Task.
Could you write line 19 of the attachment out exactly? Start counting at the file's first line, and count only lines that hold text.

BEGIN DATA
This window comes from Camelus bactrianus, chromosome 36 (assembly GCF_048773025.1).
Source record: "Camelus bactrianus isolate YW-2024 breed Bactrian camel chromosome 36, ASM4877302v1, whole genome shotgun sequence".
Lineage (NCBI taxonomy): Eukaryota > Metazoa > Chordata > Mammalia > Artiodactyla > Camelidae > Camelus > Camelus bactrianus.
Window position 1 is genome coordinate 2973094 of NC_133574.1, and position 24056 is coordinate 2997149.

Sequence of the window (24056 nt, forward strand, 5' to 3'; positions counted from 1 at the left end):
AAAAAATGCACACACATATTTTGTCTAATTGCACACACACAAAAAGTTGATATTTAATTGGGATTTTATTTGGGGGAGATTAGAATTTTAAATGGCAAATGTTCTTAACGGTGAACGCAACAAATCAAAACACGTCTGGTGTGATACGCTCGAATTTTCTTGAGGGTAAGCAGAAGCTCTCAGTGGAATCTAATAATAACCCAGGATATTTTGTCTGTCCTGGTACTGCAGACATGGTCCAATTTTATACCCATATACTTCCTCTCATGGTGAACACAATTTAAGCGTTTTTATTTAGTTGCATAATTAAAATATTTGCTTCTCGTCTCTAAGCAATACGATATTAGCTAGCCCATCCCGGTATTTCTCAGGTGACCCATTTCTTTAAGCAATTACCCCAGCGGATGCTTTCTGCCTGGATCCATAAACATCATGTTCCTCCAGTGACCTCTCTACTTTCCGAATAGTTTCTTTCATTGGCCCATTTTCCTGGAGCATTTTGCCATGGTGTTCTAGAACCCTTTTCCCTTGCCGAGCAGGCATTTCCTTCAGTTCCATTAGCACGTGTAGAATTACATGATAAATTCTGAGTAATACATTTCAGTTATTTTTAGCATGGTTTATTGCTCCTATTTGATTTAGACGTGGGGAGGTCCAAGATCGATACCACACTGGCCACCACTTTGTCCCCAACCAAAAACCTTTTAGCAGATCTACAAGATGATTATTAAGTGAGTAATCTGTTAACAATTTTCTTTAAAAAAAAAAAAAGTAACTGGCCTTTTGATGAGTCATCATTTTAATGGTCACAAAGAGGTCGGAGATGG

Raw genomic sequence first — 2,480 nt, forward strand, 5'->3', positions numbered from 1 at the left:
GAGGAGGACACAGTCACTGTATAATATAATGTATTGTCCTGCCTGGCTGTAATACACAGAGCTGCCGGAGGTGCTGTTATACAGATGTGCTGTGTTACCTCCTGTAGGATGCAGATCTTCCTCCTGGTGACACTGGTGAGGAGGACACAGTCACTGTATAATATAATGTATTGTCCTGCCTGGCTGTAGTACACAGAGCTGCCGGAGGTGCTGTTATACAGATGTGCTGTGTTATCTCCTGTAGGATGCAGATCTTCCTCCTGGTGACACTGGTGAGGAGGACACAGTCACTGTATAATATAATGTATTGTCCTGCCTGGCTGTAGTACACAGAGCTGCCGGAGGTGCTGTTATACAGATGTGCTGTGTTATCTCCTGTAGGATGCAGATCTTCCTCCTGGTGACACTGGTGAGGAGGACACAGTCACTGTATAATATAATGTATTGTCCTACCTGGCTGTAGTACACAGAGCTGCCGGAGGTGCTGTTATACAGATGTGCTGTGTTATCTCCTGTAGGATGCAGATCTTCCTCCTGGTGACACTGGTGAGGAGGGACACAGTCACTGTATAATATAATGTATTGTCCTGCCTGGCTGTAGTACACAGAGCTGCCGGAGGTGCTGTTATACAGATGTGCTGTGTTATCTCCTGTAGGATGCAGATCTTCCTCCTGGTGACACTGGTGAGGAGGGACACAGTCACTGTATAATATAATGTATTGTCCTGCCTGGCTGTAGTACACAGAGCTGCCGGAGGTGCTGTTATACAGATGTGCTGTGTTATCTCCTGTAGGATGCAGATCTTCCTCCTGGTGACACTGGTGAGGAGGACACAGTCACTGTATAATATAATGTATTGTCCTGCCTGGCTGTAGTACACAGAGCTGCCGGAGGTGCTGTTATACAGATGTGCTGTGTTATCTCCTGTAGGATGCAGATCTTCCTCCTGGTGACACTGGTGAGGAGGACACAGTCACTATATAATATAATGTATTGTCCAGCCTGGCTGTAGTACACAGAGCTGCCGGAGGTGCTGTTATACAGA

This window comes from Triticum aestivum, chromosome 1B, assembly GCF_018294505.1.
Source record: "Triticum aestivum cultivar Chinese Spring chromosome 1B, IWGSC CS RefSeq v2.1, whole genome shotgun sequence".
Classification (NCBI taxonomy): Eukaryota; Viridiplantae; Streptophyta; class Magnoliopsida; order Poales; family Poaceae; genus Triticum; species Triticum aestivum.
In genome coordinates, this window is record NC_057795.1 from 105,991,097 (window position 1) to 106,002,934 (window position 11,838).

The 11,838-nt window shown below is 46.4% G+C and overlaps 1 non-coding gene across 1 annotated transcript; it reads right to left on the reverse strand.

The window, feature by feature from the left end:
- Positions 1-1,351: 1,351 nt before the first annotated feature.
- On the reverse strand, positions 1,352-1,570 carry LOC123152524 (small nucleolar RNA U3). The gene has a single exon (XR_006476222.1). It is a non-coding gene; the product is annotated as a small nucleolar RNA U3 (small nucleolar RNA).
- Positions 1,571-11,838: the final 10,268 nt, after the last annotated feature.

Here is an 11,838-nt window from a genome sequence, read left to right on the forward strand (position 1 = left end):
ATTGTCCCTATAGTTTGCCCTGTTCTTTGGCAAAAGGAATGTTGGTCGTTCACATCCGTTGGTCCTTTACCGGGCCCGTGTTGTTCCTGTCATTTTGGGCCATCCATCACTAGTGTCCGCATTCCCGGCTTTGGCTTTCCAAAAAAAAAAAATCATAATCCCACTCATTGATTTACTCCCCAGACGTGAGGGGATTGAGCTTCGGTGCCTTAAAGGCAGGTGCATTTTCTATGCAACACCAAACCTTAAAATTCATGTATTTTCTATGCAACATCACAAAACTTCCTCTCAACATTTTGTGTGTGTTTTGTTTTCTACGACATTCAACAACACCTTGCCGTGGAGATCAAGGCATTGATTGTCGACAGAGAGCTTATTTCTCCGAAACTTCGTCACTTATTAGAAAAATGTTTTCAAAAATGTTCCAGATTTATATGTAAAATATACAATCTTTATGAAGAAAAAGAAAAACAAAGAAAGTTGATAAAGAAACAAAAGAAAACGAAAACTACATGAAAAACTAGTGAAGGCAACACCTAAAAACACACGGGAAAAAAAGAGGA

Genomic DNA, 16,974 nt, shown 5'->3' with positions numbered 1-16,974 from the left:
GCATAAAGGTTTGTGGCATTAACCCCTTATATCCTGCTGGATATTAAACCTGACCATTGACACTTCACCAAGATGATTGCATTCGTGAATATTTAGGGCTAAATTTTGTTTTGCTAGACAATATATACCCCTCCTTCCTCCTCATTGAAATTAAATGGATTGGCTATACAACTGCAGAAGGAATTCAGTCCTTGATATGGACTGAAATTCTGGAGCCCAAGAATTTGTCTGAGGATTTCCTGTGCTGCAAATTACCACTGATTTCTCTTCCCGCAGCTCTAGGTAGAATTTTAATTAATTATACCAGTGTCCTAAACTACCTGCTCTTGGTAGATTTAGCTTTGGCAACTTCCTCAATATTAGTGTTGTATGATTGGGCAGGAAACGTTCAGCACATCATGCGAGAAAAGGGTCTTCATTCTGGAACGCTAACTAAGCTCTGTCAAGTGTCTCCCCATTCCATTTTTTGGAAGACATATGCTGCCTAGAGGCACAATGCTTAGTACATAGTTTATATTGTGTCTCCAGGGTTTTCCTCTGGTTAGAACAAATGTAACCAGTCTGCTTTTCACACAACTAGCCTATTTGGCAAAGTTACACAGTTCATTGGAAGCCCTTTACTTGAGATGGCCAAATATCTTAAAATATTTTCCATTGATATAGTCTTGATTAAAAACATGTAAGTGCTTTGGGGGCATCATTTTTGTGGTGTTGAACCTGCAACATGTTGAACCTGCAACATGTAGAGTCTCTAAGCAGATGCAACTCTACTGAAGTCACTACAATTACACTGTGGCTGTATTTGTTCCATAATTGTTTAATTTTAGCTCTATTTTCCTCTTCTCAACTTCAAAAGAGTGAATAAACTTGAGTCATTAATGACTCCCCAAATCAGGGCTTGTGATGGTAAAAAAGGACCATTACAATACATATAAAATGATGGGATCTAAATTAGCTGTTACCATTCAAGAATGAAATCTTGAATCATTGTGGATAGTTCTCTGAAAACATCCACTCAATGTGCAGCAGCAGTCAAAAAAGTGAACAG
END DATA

ATTGTCCCTATAGTTTGCCCTGTTCTTTGGCAAAAGGAATGTTGGTCGTTCACATCCGTTGGTCCTTTACCGGGCCCGTGTTGTTCCTGTCATTTTGGGCCATCCATCACTAGTGTCCGCATTCCCGGCTTTGGCTTTCCAAAAAAAAAAAATCATAATCCCACTCATTGATTTACTCCCCAGACGTGAGGGGATTGAGCTTCGGTGCCTTAAAGGCAGGTGCATTTTCTATGCAACACCAAACCTTAAAATTCATGTATTTTCTATGCAACATCACAAAACTTCCTCTCAACATTTTGTGTGTGTTTTGTTTTCTACGACATTCAACAACACCTTGCCGTGGAGATCAAGGCATTGATTGTCGACAGAGAGCTTATTTCTCCGAAACTTCGTCACTTATTAGAAAAATGTTTTCAAAAATGTTCCAGATTTATATGTAAAATATACAATCTTTATGAAGAAAAAGAAAAACAAAGAAAGTTGATAAAGAAACAAAAGAAAACGAAAACTACATGAAAAACTAGTGAAGGCAACACCTAAAAACACACGGGAAAAAAAGAGGA